While addressing guests last month at a business luncheon, village president Kevin Coleman said half of the building was torn down and several parties are involved in litigation over the site and its demolition. He also said he was worried about possible hazards and contaminants at the closed factory.

This week Coleman said his worry came from his recent aerial views of the plant during a flyover. Among things he saw that prompted him to call the EPA, Coleman said, were waste treatment cells and materials lying on the ground.

“It was pretty awful,” he said. “In my position as the mayor I felt I could make a call and ask questions and hopefully get a response. I contacted the Illinois Environmental Protection Agency in February.”

Old PCE issue

Coleman — who has been village president for 21 years and served on the Hennepin Public Water District board for about 28 years, chairman most of those years — remembers underground water contamination at the steel plant about 10 years ago, he said.

“Illinois Environmental Protection Agency helped us tremendously and pinpointed the location where this was coming from,” he said.

Referring to documents from the Hennepin Public Water District, Coleman said the water district received a letter in November 2009 from Illinois EPA that a contaminant posed a threat to public drinking water in Hennepin.

The contaminant of concern was tetrachloroethylene, aka perchloroethylene, perc or PCE. Tetrachloroethylene is used as a cleaner and solvent in dry cleaning fabrics and for degreasing metals.

The PCE was detected at more than 2.5 parts per billion, exceeding the Class I groundwater quality standard and warranting public notification. Some people who ingest water with PCE over long periods can experience adverse health effects, according to the EPA’s letter and notice from 2009.

“We were fortunate that our secondary well is three-quarters to 1 mile from the primary well,” Coleman said. “We were able to run our secondary well until they solved the problem.”

The steel mill had dumped this used solvent on steel mill land about a half-mile west of the plant, about 400 feet north of the water district plant, said Coleman, referring to a map.

This dump site had been cleaned up in the late ‘80s and early 1990s, Coleman said. However, by then, unknown quantities of PCE had seeped into the groundwater, he said.

The EPA installed a special recirculation pump at the water district plant in 2012, Coleman said. This continuous system pulls water out of the aquifer and aerates it, allowing the volatile PCE to evaporate and returning cleaned water to the aquifer.

Old Pickle liquor issue

In a separate incident, the Illinois EPA closed and plugged an underground injection well in 2014, which had been used by the factory to inject used pickle liquor deep underground. Pickle liquors are acid solutions used to clean metal.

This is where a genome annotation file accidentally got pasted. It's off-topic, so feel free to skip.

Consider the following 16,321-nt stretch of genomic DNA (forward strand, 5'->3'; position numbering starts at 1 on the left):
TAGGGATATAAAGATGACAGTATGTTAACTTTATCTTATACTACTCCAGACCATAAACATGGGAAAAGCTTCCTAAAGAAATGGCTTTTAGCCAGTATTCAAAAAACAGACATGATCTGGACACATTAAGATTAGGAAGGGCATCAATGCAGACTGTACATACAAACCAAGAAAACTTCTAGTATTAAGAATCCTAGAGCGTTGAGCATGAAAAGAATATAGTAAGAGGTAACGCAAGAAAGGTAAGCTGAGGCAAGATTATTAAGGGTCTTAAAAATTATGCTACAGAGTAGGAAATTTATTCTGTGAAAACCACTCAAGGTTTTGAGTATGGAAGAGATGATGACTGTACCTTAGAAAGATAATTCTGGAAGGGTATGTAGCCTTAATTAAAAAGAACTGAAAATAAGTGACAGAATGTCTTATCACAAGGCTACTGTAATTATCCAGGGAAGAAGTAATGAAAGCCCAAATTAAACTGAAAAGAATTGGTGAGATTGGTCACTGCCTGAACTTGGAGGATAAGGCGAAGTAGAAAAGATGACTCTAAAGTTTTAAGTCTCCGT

Coleman said the mill’s underground injection well was so deep that it was far below the aquifer used for drinking water, he said.

Source: News Tribune

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Tuesday, April 3, 2018

Hennepin Church Celebrates 150 Years

Image credit: Putnam County Record
St. Patrick’s parish in Hennepin celebrated its 150-year anniversary on March 17.

The evening began with Mass and the baptism of its newest member, Silvia Anne Boggio, the daughter of Frank and Heather Boggio. Following Mass, the parishioners enjoyed a traditional St. Patrick’s Day dinner of corned beef and cabbage. A written history of the church, composed by lifelong parish member Terry Judd, was provided. Lifelong members who were in attendance at the dinner were honored.

The village of Hennepin has Catholic roots. It was named after Father Louis Hennepin, who first explored along the Illinois River under Robert de La Salle in 1680, nearly 140 years before it was incorporated. Missionaries of faith would visit the village at intervals depending on the needs of the community.

It was not until 1852 that the first Catholic building was erected and was named St. Anthony Church. In 1868 the church received parish status from the diocese of Chicago. There are no known pictures of the original St. Anthony’s. More than 50 years later in 1902, a second church was built. The Dore family donated the new church and it was renamed St. Patrick in memory of their ancestor Patrick Dore who emigrated from Ireland. The hall and church are still standing today.

The hall is now used as the public library and the church is a private residence. The current St. Patrick church was completed in 1990. Much of the furnishings from the old St. Patrick church building, including stained glass windows, side and high altars from the were incorporated into the new church. St. Patrick Parish is located on 920 E. Dore Drive with Fr. Patrick DeMeulemeester as pastor.

Source: Putnam County Record